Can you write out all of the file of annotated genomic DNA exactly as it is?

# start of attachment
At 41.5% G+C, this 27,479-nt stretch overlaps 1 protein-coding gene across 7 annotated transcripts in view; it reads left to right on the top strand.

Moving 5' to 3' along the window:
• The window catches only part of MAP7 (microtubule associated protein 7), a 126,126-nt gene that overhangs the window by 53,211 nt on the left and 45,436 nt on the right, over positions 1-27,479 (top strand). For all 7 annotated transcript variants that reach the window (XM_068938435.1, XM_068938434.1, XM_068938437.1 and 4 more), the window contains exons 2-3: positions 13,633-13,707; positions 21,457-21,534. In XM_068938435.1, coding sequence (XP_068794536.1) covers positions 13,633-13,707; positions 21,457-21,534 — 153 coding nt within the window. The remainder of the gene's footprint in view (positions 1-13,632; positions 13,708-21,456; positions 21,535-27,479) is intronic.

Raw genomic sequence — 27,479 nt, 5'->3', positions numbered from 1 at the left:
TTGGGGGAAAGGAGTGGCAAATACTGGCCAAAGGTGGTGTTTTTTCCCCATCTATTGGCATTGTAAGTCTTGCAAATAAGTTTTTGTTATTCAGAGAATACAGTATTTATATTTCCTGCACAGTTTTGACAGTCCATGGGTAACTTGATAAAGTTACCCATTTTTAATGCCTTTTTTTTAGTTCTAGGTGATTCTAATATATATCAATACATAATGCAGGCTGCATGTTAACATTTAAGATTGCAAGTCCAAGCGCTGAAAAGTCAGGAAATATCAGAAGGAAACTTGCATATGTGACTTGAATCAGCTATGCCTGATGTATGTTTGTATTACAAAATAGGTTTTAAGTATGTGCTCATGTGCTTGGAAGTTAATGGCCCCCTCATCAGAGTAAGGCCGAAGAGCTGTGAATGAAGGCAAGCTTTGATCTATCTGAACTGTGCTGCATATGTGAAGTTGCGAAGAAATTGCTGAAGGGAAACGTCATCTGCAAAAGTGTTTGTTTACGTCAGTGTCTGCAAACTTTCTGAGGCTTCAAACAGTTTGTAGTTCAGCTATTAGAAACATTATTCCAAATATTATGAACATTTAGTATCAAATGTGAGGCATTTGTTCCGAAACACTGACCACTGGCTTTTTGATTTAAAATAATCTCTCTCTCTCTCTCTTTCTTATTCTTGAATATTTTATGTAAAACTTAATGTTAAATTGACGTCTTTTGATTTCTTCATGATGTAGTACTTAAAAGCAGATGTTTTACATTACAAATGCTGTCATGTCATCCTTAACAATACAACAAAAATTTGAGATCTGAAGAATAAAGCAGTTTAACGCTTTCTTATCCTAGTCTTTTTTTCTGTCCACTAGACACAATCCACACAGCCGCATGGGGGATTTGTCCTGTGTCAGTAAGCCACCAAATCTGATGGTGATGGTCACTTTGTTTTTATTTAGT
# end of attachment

At 41.5% G+C, this 27,479-nt stretch overlaps 1 protein-coding gene across 7 annotated transcripts in view; it reads left to right on the top strand.

Moving 5' to 3' along the window:
• The window catches only part of MAP7 (microtubule associated protein 7), a 126,126-nt gene that overhangs the window by 53,211 nt on the left and 45,436 nt on the right, over positions 1-27,479 (top strand). For all 7 annotated transcript variants that reach the window (XM_068938435.1, XM_068938434.1, XM_068938437.1 and 4 more), the window contains exons 2-3: positions 13,633-13,707; positions 21,457-21,534. In XM_068938435.1, coding sequence (XP_068794536.1) covers positions 13,633-13,707; positions 21,457-21,534 — 153 coding nt within the window. The remainder of the gene's footprint in view (positions 1-13,632; positions 13,708-21,456; positions 21,535-27,479) is intronic.

Raw genomic sequence — 27,479 nt, 5'->3', positions numbered from 1 at the left:
TTGGGGGAAAGGAGTGGCAAATACTGGCCAAAGGTGGTGTTTTTTCCCCATCTATTGGCATTGTAAGTCTTGCAAATAAGTTTTTGTTATTCAGAGAATACAGTATTTATATTTCCTGCACAGTTTTGACAGTCCATGGGTAACTTGATAAAGTTACCCATTTTTAATGCCTTTTTTTTAGTTCTAGGTGATTCTAATATATATCAATACATAATGCAGGCTGCATGTTAACATTTAAGATTGCAAGTCCAAGCGCTGAAAAGTCAGGAAATATCAGAAGGAAACTTGCATATGTGACTTGAATCAGCTATGCCTGATGTATGTTTGTATTACAAAATAGGTTTTAAGTATGTGCTCATGTGCTTGGAAGTTAATGGCCCCCTCATCAGAGTAAGGCCGAAGAGCTGTGAATGAAGGCAAGCTTTGATCTATCTGAACTGTGCTGCATATGTGAAGTTGCGAAGAAATTGCTGAAGGGAAACGTCATCTGCAAAAGTGTTTGTTTACGTCAGTGTCTGCAAACTTTCTGAGGCTTCAAACAGTTTGTAGTTCAGCTATTAGAAACATTATTCCAAATATTATGAACATTTAGTATCAAATGTGAGGCATTTGTTCCGAAACACTGACCACTGGCTTTTTGATTTAAAATAATCTCTCTCTCTCTCTCTTTCTTATTCTTGAATATTTTATGTAAAACTTAATGTTAAATTGACGTCTTTTGATTTCTTCATGATGTAGTACTTAAAAGCAGATGTTTTACATTACAAATGCTGTCATGTCATCCTTAACAATACAACAAAAATTTGAGATCTGAAGAATAAAGCAGTTTAACGCTTTCTTATCCTAGTCTTTTTTTCTGTCCACTAGACACAATCCACACAGCCGCATGGGGGATTTGTCCTGTGTCAGTAAGCCACCAAATCTGATGGTGATGGTCACTTTGTTTTTATTTAGT